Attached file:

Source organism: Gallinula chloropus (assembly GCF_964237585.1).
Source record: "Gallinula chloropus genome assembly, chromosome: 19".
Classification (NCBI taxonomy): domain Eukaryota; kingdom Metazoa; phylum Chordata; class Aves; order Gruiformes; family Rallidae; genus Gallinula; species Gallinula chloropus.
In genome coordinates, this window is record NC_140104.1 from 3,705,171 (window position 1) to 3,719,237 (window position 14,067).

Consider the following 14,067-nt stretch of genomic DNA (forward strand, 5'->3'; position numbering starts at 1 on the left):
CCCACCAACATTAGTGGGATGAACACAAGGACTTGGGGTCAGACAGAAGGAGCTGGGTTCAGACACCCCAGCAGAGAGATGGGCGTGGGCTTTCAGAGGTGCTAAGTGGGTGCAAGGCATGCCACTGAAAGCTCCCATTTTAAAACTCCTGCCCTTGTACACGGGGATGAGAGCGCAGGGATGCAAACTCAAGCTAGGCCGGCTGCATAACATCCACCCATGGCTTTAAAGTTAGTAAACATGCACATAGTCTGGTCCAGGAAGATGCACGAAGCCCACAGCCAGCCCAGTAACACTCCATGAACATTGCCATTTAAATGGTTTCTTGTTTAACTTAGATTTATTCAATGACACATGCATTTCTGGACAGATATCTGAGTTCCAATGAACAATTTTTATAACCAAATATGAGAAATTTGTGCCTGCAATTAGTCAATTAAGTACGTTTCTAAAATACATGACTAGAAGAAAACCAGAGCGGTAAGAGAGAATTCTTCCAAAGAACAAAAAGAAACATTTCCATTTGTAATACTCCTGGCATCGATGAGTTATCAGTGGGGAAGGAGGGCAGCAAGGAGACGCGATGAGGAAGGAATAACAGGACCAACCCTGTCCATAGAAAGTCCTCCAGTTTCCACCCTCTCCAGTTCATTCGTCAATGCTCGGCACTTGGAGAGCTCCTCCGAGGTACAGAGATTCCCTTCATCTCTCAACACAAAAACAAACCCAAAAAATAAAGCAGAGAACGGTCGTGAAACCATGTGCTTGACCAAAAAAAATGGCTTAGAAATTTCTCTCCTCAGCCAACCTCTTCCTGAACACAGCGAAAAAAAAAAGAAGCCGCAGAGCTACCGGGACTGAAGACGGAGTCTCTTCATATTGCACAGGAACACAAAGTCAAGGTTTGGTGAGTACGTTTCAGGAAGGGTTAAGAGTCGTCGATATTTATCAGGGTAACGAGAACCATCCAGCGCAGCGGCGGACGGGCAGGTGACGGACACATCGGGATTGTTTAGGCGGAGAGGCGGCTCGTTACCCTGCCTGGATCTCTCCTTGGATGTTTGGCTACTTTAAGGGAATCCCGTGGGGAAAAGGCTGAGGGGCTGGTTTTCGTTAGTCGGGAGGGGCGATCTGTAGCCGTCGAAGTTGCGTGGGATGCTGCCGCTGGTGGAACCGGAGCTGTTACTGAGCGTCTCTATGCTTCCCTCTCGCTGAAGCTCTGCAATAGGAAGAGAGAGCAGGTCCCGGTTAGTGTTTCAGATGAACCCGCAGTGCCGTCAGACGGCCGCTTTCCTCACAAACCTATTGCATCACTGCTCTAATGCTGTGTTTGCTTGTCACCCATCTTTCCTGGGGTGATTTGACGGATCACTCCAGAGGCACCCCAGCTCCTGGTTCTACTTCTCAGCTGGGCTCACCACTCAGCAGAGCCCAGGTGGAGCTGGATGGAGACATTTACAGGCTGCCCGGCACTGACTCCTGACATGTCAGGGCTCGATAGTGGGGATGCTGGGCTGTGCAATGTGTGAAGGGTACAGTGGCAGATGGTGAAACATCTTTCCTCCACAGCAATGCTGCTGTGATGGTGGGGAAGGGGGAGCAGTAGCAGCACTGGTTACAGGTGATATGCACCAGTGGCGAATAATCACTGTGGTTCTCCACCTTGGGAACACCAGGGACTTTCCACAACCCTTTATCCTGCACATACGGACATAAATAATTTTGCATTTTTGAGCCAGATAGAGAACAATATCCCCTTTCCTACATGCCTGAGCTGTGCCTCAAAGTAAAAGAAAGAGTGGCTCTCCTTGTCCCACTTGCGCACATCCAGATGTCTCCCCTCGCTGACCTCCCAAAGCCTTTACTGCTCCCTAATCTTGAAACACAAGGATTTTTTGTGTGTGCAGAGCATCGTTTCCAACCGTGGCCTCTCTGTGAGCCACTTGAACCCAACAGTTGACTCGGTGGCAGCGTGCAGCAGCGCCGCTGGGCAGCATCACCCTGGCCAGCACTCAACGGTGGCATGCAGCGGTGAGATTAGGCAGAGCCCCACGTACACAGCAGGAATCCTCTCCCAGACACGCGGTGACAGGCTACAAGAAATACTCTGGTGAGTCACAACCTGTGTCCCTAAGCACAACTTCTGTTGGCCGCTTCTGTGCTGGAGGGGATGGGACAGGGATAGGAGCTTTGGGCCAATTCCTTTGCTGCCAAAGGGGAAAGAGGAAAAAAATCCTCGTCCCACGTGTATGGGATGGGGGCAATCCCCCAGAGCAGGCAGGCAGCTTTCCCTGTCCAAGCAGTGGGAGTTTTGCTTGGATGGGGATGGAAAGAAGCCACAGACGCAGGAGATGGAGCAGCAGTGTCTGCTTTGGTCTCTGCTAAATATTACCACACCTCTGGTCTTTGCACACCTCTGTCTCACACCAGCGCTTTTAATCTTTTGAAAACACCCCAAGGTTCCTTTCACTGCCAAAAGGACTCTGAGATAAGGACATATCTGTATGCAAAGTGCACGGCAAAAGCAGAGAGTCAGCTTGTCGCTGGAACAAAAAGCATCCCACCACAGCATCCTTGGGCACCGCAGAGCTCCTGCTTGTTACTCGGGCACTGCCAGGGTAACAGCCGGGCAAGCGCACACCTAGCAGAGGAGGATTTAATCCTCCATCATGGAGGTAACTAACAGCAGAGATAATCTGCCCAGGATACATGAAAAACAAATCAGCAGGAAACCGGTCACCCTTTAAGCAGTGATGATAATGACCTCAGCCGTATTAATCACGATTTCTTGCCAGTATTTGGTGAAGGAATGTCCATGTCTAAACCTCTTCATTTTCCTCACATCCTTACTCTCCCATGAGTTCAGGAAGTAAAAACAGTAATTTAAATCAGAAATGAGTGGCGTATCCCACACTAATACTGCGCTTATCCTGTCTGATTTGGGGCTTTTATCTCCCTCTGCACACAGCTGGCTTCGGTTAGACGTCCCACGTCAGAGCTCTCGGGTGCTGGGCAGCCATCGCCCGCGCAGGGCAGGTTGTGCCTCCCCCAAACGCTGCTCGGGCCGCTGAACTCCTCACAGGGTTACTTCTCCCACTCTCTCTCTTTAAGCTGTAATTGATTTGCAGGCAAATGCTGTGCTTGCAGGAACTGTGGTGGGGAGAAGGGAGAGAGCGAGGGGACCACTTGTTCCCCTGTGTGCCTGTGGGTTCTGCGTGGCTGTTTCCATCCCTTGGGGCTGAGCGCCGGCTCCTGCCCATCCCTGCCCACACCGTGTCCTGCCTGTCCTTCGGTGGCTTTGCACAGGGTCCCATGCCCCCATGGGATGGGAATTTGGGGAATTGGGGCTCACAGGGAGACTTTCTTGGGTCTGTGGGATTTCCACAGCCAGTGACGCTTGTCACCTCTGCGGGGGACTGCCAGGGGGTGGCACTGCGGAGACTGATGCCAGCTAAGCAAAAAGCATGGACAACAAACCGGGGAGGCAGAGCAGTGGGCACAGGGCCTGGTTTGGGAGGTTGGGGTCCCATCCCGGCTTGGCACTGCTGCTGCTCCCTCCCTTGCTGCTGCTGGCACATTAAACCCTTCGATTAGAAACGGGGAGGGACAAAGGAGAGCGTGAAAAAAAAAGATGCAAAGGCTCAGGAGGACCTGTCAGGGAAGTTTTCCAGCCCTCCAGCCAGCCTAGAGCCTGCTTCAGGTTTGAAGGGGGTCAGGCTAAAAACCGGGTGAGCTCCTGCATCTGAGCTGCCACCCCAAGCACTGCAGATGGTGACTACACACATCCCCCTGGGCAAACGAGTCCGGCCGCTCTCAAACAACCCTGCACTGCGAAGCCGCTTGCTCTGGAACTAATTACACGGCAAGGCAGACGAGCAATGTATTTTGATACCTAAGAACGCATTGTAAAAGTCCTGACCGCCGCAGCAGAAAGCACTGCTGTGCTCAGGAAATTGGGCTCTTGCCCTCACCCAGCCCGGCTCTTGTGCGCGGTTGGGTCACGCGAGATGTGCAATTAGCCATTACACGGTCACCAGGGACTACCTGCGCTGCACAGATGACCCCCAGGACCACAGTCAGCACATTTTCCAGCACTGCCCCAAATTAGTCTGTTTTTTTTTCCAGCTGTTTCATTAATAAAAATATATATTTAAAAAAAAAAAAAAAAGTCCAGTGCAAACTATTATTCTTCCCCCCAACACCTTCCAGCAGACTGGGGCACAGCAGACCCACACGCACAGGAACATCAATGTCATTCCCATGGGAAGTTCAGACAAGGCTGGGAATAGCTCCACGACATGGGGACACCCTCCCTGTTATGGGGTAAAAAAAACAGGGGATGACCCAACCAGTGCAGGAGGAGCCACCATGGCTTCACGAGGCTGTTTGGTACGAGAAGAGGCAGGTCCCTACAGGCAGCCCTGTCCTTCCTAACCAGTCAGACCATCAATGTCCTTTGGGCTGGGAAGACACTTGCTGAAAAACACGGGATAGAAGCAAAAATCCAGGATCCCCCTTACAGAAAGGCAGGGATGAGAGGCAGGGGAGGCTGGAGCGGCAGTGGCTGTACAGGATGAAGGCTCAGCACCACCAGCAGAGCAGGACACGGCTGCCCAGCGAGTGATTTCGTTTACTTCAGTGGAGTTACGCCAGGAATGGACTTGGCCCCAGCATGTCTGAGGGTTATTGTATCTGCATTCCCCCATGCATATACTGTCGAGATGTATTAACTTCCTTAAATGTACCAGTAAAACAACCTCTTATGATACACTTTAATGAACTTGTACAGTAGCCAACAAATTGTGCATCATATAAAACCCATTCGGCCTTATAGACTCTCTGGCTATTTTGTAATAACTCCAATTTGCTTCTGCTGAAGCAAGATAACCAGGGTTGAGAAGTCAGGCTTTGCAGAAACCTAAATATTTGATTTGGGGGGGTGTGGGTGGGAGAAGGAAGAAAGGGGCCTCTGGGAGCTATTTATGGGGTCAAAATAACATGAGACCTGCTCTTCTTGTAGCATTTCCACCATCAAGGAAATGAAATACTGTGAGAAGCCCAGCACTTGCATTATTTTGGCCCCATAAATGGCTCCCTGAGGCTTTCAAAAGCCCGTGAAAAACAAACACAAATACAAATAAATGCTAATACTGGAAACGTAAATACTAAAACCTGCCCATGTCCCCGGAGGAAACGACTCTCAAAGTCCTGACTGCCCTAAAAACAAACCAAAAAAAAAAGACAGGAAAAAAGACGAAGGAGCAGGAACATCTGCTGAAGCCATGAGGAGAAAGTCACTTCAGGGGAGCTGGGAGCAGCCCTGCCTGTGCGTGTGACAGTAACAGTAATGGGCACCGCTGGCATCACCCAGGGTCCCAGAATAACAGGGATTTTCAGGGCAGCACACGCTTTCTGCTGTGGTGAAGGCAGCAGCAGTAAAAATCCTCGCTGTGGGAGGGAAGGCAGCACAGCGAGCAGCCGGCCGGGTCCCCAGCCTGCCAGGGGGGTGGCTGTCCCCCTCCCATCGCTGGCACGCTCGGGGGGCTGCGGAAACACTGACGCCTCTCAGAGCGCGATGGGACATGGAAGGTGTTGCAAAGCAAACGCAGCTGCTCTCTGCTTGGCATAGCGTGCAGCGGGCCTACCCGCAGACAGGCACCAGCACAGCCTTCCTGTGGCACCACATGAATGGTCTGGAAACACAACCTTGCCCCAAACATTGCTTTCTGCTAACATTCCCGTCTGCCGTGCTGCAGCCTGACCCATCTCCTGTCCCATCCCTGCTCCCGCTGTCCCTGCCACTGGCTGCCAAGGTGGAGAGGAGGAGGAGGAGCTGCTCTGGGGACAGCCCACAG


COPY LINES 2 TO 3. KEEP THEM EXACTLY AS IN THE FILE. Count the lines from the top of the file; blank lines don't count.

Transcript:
Source record: "Gallinula chloropus genome assembly, chromosome: 19".
Classification (NCBI taxonomy): domain Eukaryota; kingdom Metazoa; phylum Chordata; class Aves; order Gruiformes; family Rallidae; genus Gallinula; species Gallinula chloropus.